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"A kindled Torch of God's Wrath'"

Title
Pourtraict Of the New Wonderful Blazing Star, Which appear'd to the Inner Austrian Countries, and the adjacent Parts of Croatia, standing over Rackelsburg and Czackenthurn, seen betwixt two and three of the Clock several mornings, from 12th of January 1664. to the terror of the Beholders.
Author
J.M.
Publisher
Printed by J.M. and are to be sold by E. Brewster at the Crane in St. Paul's Church-yard,
Publication place
London,
Publication date
1664.
Dimensions
390 by 260mm (15.25 by 10.25 inches).
Price
£3,600
Reference
1322

Description

Engraved broadside, with letterpress text below.

Notes

Rare broadside commenting on the comet of 1664.

The comet caused much exciting at the time with its path being mentioned by Samuel Pepys in his diary, who noted that the Charles II had been keen to see it. Another royal to take an interest was Queen Christiana of Sweden who viewed it whilst in exile in Rome. The event was also mentioned by Samuel Danforth in his 'An Astronomical Description of the Late Comet or Blazing Star', one of the first works on astronomy printed in America.

The pamphlet draws the reader;s attention to the comet as a fearsome potent of death and destruction, and Day of Judgment; alluding to the comet as 'a kindled torch of God's Wrath: It is feared that heavy Wars and Calamities will ensue thereupon'. The text goes on to examples of comets in 1618 and 1652 that led to a great deal of death and destruction. Also commented upon and graphically shown in the engraving was the shape of the comet head, which was said to be in the form of two crescent moons, the symbols of the Ottoman Turks, 'who with their warlike Preparations astonisheth whole Europe'.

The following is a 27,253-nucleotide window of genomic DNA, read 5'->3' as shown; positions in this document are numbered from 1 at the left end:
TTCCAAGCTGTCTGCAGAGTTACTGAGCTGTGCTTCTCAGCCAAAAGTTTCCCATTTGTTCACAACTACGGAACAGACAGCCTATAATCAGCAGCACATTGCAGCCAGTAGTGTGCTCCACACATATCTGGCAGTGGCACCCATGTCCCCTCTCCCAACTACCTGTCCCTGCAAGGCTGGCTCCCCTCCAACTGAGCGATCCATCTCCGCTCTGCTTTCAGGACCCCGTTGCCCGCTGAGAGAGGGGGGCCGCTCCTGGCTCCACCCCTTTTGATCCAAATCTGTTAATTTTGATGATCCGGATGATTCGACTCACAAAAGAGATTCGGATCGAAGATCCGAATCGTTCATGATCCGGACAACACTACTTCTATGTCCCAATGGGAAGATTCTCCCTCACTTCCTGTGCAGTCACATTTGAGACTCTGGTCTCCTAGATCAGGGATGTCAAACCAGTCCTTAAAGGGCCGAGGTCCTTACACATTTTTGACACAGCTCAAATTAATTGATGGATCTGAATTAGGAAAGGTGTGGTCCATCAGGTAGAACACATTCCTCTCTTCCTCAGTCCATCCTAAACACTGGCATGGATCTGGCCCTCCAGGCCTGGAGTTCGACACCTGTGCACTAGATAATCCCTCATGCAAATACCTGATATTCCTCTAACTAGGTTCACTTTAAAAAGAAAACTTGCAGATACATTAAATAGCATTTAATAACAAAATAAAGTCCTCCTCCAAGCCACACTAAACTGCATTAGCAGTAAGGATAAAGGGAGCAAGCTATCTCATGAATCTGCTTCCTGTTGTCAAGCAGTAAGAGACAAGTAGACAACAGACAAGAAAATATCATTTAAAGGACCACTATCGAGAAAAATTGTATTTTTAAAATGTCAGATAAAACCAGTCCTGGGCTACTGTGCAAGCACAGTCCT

Roger L'Estrange (1616-1704) whose 'license' appears above the imprint was, an author, pamphetire, staunch Royalist, opponent of religious toleration - which was something of a badge of honour in seventeenth century Europe - and an enthusiastic suppressor of free speech in his role as Surveyor of the Imprimey and Licenser of the Press from 1663 until 1679. The present pamphlet with its portentous religious tone and no mention of the overthrowing of monarchy evidently met with his approval.